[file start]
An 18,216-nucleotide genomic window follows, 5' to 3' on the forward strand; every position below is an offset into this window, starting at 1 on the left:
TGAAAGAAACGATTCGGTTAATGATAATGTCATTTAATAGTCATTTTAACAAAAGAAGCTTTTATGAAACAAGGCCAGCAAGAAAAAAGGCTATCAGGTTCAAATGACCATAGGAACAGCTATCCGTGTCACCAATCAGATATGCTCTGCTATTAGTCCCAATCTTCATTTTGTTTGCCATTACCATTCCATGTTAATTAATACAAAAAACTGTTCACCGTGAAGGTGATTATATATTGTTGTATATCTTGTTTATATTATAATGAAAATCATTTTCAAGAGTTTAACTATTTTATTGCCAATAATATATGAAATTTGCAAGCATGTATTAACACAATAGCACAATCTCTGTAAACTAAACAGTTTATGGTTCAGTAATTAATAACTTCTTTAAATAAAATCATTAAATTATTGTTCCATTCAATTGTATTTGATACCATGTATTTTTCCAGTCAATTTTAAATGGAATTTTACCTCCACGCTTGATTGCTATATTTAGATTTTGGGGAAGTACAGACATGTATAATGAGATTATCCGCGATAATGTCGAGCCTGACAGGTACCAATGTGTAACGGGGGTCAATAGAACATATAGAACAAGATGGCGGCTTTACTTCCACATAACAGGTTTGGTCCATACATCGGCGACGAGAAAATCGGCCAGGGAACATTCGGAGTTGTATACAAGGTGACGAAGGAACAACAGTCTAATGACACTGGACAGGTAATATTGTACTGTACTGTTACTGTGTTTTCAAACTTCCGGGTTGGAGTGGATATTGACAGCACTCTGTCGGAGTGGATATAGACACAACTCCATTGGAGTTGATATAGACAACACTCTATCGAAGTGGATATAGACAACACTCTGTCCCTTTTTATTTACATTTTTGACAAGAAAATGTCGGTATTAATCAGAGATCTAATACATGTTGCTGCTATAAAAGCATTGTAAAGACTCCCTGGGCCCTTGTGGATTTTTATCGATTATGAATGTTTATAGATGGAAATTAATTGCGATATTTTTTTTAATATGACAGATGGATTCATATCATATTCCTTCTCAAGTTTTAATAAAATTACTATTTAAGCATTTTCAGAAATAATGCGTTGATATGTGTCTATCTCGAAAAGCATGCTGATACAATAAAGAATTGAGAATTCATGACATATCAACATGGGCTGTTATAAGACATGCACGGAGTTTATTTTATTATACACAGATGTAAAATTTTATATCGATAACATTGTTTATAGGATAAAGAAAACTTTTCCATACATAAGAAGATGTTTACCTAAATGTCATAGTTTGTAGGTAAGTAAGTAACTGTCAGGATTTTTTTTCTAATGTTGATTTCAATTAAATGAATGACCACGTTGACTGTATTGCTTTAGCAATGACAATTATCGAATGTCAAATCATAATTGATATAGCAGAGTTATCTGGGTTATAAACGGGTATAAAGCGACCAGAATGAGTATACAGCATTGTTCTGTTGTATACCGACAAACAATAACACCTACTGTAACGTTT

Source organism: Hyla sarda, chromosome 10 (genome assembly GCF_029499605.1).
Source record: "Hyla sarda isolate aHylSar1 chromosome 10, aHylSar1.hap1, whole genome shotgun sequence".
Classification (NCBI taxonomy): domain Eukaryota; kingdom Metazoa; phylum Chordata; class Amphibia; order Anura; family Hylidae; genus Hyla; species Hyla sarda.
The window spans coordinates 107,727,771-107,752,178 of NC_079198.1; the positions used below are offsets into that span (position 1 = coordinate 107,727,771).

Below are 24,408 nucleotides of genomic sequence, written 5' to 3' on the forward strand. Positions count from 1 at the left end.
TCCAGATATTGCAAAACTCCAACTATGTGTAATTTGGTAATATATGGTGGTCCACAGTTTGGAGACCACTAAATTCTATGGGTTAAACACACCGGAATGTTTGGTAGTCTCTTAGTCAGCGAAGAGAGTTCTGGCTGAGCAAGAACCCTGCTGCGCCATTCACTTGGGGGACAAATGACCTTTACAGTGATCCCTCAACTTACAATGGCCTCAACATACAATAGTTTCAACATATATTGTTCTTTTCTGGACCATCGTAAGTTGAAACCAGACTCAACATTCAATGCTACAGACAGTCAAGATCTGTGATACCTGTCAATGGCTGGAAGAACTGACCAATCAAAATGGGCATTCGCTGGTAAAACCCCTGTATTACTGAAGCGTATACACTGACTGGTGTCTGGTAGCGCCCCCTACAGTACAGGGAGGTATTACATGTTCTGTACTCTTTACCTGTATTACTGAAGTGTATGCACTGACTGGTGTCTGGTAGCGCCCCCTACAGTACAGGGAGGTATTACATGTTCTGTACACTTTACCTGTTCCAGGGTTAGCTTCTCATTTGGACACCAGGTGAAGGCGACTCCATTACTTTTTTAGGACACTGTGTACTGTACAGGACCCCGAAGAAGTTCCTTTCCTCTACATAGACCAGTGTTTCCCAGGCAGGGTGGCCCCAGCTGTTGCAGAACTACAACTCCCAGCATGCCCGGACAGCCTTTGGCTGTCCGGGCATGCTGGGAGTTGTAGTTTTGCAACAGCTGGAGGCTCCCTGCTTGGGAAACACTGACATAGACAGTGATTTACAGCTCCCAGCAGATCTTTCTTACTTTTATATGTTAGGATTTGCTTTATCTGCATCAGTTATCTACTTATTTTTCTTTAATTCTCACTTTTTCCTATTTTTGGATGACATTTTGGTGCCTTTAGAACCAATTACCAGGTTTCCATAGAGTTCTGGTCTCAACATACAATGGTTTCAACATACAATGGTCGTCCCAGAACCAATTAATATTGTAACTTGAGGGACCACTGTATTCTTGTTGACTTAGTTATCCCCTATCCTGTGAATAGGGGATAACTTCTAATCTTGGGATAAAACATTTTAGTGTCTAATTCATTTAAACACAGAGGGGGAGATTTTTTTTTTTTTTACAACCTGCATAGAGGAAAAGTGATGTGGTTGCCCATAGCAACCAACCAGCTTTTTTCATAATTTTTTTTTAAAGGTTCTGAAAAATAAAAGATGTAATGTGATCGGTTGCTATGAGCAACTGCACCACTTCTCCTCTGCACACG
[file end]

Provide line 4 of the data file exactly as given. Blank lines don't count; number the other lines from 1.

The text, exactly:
Source record: "Hyla sarda isolate aHylSar1 chromosome 10, aHylSar1.hap1, whole genome shotgun sequence".